Thinking Anglicans

Suffragan Bishop of Woolwich: Dr Karowei Dorgu

Updated to add press reports

Press release from Number 10

Suffragan Bishop of Woolwich: Dr Dorgu

From: Prime Minister’s Office, 10 Downing Street
First published: 20 December 2016

The Queen has approved the nomination of the Reverend Prebendary Dr Woyin Karowei Dorgu, MBBS. BA, MA, to the Suffragan See of Woolwich.

The Queen has approved the nomination of the Reverend Prebendary Dr Woyin Karowei Dorgu, MBBS. BA, MA, Vicar of St John the Evangelist Upper Holloway, in the Diocese of London, to the Suffragan See of Woolwich, in the Diocese of Southwark in succession to the Right Reverend Michael Geoffrey Ipgrave, OBE, MA, on his translation to the See of Lichfield 10 June 2016.

Background

Reverend Prebendary Dr Dorgu is aged 58. He was a GP. He studied at the London Bible College for his BA, and studied for his ordination at Oak Hill Theological College from 1993 to 1995 and also holds an MA in missiology. He was Curate at St Mark’s Tollington in London Diocese from 1995 to 1998, before moving to be Curate at Upper Holloway in the same diocese until 2000. From 2000 to 2012 he was Team Vicar at Upper Holloway before becoming Vicar in 2012 and from 2016 he has been Prebendary at St Paul’s Cathedral.

He is married to Mosun, a doctor. She is a consultant child psychiatrist who works for the NHS and they have 2 grown-up children.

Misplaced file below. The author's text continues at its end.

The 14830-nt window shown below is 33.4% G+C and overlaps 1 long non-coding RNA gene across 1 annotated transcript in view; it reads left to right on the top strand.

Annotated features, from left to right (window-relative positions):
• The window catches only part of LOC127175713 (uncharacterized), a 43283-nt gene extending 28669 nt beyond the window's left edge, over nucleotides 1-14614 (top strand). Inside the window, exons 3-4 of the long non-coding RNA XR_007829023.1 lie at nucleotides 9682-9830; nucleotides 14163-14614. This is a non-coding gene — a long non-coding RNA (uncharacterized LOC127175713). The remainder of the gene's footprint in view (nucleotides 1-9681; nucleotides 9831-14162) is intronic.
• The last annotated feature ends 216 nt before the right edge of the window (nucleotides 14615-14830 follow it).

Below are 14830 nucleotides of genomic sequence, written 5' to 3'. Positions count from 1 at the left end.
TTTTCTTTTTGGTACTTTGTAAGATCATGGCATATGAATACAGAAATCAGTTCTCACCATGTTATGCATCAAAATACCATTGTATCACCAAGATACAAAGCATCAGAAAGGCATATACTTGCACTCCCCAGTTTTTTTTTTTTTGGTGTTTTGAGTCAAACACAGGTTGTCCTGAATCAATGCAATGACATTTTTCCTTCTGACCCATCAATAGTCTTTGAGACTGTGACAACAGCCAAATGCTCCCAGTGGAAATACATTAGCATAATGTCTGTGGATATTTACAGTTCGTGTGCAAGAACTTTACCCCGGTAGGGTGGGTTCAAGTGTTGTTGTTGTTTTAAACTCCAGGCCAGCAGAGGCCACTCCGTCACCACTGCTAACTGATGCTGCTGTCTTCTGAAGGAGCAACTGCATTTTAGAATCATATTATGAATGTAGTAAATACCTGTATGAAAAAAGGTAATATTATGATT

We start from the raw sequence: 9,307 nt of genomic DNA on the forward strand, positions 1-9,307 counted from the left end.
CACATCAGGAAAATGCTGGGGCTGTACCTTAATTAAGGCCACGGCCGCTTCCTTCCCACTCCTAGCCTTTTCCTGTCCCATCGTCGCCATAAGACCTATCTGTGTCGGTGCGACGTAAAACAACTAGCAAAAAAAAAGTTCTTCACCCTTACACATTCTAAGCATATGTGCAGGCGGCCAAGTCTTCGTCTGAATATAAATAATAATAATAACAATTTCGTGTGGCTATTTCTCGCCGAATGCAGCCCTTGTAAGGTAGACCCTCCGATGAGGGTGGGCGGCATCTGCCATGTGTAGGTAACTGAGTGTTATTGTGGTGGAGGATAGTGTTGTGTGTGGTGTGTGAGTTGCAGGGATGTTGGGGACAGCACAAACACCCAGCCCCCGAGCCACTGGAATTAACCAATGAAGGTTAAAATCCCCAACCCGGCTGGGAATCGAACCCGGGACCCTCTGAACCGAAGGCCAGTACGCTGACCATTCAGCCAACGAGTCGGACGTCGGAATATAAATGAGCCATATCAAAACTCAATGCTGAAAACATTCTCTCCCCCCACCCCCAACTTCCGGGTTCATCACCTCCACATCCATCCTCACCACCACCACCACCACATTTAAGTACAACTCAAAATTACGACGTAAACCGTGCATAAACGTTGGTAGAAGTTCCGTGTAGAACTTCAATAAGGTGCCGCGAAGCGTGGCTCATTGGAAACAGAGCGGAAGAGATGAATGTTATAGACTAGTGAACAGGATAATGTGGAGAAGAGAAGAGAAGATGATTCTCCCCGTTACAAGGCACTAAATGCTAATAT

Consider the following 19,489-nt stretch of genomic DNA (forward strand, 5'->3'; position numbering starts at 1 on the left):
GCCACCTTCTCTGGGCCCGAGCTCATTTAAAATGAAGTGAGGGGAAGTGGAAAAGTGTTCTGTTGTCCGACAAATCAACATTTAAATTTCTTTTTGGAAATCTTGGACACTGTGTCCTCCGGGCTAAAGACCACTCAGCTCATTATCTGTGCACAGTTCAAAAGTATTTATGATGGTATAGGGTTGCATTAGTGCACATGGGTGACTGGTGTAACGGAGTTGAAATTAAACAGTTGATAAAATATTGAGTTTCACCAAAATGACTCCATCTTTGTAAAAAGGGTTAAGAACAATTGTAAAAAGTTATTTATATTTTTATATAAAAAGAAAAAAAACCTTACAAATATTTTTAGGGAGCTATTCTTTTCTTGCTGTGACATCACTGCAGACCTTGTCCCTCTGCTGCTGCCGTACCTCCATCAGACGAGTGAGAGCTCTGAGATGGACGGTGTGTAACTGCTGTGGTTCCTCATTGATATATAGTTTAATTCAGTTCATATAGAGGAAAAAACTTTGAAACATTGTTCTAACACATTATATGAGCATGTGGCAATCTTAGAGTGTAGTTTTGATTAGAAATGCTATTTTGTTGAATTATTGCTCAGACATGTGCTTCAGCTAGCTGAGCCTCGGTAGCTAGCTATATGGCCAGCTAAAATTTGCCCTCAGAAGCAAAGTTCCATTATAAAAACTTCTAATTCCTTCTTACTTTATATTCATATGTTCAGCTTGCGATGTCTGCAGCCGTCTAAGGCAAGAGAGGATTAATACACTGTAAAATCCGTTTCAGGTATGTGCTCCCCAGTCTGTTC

His interests include reading, cycling, travelling, cooking for guests and he is a keen Arsenal FC supporter.

Southwark diocesan website Bishop of Woolwich Appointed
London diocesan website New Bishop of Woolwich announced

Dr Dorgu will be consecrated in Southwark Cathedral on St Patrick’s Day 17 March 2017.

Press reports

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Laurence RobertsSusannah ClarkTim ChestertonMichael SklirosDaniel Berry, NYC Recent comment authors
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Susannah Clark
Guest

He’s a Gooner. He must be OK.

[Gooner – a supporter of Arsenal Football Club – ed.]

Richard Ashby
Guest
Richard Ashby

So he celebrates diversity including sexuality and at the same time holds fast to the Church’s traditional teaching on sex and marriage. No change there then.

Daniel Berry, NYC
Guest
Daniel Berry, NYC

Do I dare ask what the London Bible College is?

rjb
Guest
rjb

Is it absolutely essential to support a football team in order to be a bishop? Scarcely an appointment seems to be made these days without an incoming bishop offering his unsolicited opinion on which eleven-man squad is preferable to all others. I don’t for a moment doubt the sincerity of Bishop Karowei’s emotional investment in some guys who wear a particular colour when they play football (as opposed to all people who play football wearing garments of other, lesser hues), even if I’ll never ever understand it. I guess an arbitrary preference for one football team over another is something… Read more »

Father Ron Smith
Guest

This can only be good for the Church – Diversity living into Unity. Deo gratias!

Matt
Guest
Matt

RJB – In this particular instance, the Bishop-designate’s support of Arsenal is of great historic relevance – the club’s previous name was Woolwich Arsenal, after all.

…and as a long-suffering Villa fan, I’ve taken great offence at the hectoring Calvinists comment!! The club was actually an offshoot of the local Wesleyan Methodist chapel, as it happens… /tangent

Fr Paul
Guest
Fr Paul

According to an article on the BBC website The CofE is being described as ‘institutionally racist’ by Rose Hudson-Wilkin in an article about this appointment. I have found the CofE to be institutionally a lot of things (eg. middle class)

I suppose ‘diversity’ (or the lack thereof in the church) means different things to different people depending on viewpoint – class/gender/sexual orientation/educational etc. and of course race.

Tim Chesterton
Guest